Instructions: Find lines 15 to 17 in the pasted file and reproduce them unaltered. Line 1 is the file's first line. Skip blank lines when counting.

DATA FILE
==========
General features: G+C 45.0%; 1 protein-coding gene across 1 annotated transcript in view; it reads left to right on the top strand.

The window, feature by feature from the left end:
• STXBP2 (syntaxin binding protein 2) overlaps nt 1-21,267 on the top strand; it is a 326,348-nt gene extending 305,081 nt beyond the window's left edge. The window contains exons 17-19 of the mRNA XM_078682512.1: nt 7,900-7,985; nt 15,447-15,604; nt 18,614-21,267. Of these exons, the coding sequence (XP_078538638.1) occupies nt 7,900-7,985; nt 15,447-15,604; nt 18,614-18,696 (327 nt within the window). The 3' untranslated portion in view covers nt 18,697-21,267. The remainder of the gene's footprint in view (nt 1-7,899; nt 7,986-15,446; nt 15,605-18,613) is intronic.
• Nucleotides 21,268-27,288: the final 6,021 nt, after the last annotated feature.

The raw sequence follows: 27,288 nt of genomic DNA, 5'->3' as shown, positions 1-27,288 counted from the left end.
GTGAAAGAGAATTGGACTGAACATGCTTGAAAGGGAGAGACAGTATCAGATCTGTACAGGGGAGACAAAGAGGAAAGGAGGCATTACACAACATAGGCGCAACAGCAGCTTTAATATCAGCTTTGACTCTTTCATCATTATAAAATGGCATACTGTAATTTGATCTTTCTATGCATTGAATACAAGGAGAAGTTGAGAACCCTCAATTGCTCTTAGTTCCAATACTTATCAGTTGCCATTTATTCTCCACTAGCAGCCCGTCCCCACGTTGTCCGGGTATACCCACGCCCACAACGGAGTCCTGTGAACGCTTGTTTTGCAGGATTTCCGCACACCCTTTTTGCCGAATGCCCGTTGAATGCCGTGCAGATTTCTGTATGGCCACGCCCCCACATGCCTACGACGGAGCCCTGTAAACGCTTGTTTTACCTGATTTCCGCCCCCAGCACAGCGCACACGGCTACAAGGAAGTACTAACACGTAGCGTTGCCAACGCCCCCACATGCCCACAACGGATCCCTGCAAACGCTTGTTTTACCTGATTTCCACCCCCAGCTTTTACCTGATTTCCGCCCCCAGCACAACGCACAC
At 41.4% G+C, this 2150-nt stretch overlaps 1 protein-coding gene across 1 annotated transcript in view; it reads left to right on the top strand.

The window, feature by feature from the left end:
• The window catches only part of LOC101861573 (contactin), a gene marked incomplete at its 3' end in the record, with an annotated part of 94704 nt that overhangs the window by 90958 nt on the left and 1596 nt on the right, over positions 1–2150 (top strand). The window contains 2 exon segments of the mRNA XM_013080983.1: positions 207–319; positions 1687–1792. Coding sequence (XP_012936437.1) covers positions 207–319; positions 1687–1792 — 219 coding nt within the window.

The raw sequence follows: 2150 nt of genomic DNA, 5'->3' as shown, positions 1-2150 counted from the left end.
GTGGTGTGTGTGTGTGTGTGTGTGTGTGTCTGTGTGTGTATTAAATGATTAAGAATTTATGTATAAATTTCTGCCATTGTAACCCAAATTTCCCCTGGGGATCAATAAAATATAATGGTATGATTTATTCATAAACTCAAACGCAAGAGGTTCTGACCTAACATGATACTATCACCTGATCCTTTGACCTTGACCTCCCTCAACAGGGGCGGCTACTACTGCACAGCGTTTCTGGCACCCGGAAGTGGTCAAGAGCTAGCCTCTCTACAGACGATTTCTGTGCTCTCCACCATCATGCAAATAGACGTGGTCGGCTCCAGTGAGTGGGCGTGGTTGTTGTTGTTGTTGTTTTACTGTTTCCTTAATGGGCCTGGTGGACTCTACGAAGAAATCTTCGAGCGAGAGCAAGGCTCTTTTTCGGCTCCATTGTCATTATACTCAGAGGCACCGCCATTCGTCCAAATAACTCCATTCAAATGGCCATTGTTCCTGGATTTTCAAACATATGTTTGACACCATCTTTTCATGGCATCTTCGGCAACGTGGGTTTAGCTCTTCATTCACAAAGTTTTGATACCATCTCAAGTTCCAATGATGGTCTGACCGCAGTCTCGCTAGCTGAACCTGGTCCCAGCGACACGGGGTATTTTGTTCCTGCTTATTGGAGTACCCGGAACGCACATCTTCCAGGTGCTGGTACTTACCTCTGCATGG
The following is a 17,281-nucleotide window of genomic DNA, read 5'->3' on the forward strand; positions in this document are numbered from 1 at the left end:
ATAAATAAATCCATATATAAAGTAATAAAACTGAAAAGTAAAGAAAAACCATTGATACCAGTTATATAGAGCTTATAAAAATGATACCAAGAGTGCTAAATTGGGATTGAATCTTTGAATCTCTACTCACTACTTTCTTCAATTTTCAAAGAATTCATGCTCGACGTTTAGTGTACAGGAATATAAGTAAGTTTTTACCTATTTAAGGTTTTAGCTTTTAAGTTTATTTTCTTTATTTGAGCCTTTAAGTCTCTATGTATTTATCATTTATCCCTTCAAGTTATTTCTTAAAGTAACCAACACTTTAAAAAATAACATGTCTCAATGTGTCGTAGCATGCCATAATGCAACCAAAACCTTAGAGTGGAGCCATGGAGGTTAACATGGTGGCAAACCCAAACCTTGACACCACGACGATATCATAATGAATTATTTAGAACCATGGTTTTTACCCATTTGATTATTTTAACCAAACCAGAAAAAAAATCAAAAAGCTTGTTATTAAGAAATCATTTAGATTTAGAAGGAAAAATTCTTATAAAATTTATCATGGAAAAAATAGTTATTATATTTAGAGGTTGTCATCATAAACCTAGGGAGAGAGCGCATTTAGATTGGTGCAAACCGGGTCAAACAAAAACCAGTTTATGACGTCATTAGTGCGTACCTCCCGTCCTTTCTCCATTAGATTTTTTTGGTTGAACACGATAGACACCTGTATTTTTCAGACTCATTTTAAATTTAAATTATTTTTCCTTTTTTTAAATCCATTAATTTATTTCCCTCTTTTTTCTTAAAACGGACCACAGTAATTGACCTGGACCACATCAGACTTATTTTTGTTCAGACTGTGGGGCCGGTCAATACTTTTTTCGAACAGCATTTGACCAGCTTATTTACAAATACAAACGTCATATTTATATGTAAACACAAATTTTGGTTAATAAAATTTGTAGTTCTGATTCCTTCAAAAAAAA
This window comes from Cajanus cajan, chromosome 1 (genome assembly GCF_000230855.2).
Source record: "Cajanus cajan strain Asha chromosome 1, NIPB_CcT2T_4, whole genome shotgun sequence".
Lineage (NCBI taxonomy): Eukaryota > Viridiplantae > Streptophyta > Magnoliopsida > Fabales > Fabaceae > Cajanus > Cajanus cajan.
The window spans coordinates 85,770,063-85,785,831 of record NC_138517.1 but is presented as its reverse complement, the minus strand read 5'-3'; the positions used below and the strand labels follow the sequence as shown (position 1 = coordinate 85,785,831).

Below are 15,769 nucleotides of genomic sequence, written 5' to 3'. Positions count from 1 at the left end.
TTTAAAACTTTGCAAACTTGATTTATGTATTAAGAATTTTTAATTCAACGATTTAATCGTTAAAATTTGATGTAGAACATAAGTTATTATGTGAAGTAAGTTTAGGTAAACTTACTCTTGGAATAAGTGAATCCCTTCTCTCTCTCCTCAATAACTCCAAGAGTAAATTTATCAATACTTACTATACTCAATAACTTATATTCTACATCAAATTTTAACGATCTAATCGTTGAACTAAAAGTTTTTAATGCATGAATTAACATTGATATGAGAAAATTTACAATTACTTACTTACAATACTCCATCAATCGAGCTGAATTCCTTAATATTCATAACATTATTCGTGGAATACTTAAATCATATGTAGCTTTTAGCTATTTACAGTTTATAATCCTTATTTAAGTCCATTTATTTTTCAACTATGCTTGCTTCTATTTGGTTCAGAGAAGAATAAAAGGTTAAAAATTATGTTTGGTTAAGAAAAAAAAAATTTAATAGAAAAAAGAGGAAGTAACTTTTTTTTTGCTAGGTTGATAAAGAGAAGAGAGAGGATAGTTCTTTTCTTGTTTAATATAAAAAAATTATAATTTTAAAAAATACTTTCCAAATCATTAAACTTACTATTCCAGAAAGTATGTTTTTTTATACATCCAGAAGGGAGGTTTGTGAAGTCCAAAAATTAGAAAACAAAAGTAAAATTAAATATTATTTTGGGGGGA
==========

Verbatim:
Source record: "Cajanus cajan strain Asha chromosome 1, NIPB_CcT2T_4, whole genome shotgun sequence".
Lineage (NCBI taxonomy): Eukaryota > Viridiplantae > Streptophyta > Magnoliopsida > Fabales > Fabaceae > Cajanus > Cajanus cajan.
The window spans coordinates 85,770,063-85,785,831 of record NC_138517.1 but is presented as its reverse complement, the minus strand read 5'-3'; the positions used below and the strand labels follow the sequence as shown (position 1 = coordinate 85,785,831).